It’s mayabang, aminin natin. To a certain extent, the humor is petulant. Though no manner of humor is or will ever be perfectly politically, racially, or in whatever context correct and inoffensive, the rationale behind wanting to be superior makes me peevish.
At the urgency of the need to feel superior, can’t it also be possible that the deeper we reflect into ourselves, we discover, horrifyingly instead, that we are profoundly insecure as a nation?
What is it with superiority anyway? Why can’t the Philippines just be what it is and the rest of the world would just love her for it? Why do we always have to prove something that we don’t really have to? And why, on an off-note, do so many Filipinos cling onto each of Manny Pacquiao’s boxing wins as if they had something to do with any it? Fiiiine, the guy says he’s motivated by his countrymen, but it’s not as if we can prove that collective will is a factor in his skill at boxing. If that were true then Pacquiao’s abilities are like fairies. They die when you don’t believe in them.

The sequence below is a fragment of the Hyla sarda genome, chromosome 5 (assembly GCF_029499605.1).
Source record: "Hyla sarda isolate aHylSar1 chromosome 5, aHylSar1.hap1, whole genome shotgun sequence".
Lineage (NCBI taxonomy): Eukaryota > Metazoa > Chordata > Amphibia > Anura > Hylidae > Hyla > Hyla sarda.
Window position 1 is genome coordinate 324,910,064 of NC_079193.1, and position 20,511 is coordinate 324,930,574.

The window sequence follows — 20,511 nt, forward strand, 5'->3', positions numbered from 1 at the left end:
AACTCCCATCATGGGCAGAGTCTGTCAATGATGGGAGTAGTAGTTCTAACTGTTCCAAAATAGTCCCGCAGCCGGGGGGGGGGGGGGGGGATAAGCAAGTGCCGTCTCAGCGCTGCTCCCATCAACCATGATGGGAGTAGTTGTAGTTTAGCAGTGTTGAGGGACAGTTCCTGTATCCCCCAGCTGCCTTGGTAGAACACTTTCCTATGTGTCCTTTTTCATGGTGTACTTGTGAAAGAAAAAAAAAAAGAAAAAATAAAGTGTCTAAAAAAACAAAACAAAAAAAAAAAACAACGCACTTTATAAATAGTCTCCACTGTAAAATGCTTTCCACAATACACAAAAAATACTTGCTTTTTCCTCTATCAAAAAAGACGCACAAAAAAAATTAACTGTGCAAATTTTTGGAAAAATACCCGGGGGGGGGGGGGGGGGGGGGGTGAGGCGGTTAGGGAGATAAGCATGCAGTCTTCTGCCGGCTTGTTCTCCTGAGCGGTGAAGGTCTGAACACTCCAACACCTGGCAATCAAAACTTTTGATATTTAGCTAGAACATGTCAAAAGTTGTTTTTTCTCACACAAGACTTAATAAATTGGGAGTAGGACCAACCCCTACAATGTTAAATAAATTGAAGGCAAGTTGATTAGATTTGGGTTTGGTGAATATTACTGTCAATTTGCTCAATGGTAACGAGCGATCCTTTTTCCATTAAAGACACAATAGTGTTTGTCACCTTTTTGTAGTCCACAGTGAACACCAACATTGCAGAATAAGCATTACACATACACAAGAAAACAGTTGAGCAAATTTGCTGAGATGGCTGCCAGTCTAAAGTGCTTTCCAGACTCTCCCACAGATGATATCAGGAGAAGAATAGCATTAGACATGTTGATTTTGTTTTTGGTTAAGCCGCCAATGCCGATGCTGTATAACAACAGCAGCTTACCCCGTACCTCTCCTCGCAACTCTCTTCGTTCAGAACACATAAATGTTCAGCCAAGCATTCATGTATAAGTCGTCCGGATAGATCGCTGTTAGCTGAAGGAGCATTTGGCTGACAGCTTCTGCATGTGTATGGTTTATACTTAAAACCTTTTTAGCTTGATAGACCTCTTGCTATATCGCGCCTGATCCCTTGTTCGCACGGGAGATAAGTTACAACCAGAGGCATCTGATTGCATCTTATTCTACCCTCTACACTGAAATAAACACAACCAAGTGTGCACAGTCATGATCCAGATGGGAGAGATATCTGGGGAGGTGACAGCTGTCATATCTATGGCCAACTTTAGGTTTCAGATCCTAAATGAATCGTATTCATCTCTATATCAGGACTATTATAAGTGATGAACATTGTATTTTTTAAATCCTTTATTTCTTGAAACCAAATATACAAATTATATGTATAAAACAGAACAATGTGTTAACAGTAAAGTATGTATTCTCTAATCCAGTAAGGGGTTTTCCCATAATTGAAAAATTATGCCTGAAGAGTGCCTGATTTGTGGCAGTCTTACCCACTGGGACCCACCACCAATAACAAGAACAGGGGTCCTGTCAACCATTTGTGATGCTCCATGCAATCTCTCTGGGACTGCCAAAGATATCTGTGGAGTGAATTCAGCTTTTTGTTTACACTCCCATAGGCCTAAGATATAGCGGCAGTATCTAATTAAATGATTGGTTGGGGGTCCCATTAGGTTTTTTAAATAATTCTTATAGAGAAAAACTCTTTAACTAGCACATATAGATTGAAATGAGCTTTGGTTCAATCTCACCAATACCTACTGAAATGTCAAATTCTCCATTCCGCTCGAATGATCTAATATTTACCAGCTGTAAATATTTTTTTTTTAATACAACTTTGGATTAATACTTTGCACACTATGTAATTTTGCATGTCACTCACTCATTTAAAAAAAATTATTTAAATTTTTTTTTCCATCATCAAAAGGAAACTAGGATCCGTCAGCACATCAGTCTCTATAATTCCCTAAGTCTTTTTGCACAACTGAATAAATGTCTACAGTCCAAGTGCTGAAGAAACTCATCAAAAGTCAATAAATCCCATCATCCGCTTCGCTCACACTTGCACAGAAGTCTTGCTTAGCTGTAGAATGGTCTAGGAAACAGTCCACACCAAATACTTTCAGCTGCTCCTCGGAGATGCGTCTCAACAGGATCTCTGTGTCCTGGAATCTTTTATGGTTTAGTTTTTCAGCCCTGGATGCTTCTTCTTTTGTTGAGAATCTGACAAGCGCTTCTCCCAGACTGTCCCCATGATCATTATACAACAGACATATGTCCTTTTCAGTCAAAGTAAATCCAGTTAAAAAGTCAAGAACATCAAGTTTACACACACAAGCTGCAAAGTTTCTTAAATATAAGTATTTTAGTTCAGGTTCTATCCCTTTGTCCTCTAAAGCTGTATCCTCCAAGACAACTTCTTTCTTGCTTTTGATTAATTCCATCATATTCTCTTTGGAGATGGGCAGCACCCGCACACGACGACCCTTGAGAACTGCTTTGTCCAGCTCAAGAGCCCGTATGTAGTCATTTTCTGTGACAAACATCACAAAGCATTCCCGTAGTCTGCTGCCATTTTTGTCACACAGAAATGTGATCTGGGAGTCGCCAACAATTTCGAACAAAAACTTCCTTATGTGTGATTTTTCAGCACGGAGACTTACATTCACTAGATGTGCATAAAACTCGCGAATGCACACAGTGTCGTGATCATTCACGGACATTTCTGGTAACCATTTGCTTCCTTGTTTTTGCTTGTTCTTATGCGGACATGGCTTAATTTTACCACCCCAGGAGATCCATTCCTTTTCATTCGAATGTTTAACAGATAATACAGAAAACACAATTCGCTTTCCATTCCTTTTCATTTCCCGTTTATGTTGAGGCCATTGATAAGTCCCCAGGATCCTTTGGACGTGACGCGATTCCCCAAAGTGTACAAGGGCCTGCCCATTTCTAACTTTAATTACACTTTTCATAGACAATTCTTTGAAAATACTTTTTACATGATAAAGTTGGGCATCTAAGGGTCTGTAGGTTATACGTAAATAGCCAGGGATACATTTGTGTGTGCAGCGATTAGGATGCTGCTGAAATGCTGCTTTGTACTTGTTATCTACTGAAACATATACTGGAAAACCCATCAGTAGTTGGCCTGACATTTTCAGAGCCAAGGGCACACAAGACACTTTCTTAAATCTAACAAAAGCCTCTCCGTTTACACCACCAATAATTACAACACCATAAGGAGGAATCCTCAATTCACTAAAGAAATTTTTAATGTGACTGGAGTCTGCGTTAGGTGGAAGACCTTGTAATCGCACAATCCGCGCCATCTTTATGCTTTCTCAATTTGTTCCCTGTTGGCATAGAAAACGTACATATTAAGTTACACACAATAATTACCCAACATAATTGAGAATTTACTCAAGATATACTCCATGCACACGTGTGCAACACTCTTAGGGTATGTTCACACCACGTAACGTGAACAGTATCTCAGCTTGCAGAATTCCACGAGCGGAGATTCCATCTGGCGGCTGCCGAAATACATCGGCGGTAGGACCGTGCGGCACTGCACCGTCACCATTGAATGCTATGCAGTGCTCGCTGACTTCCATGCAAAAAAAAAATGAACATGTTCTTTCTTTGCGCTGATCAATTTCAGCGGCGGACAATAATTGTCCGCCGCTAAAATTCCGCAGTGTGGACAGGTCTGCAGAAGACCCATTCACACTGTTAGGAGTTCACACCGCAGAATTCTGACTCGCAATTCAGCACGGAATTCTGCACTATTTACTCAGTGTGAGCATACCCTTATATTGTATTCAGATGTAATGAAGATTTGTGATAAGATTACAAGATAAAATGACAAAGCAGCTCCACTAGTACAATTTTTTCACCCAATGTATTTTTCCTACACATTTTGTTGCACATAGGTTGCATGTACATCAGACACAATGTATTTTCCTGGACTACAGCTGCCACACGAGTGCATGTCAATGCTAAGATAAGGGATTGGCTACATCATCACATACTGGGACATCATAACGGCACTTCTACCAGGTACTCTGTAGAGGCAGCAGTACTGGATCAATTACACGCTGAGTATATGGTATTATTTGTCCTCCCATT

Hey, maybe I’m dragging this further than it’s supposed to be. After all,”superiority to compensate for insecurities” doesn’t automatically pop-up in the mind of the general sanguine when he or she reads the campaign and if it’s mayabang, well, why the heck shouldn’t it be? But sue me if my notion for real pride is a quiet one, doubtless and divine, something I learned from Garfield where he never needed to prove to Jon that he was smarter than Ode, because it can’t even be a matter in question What I mean is, even if it IS more fun in the Philippines, do we really need to gloat about it? Yes, I’m asking because I’m THAT mature and boring.
But assuming that my argument that the campaign rides on a syndrome of national insecurity is totally bullocks, the campaign still has another chink to make it a degree less perfect- it’s neutrality.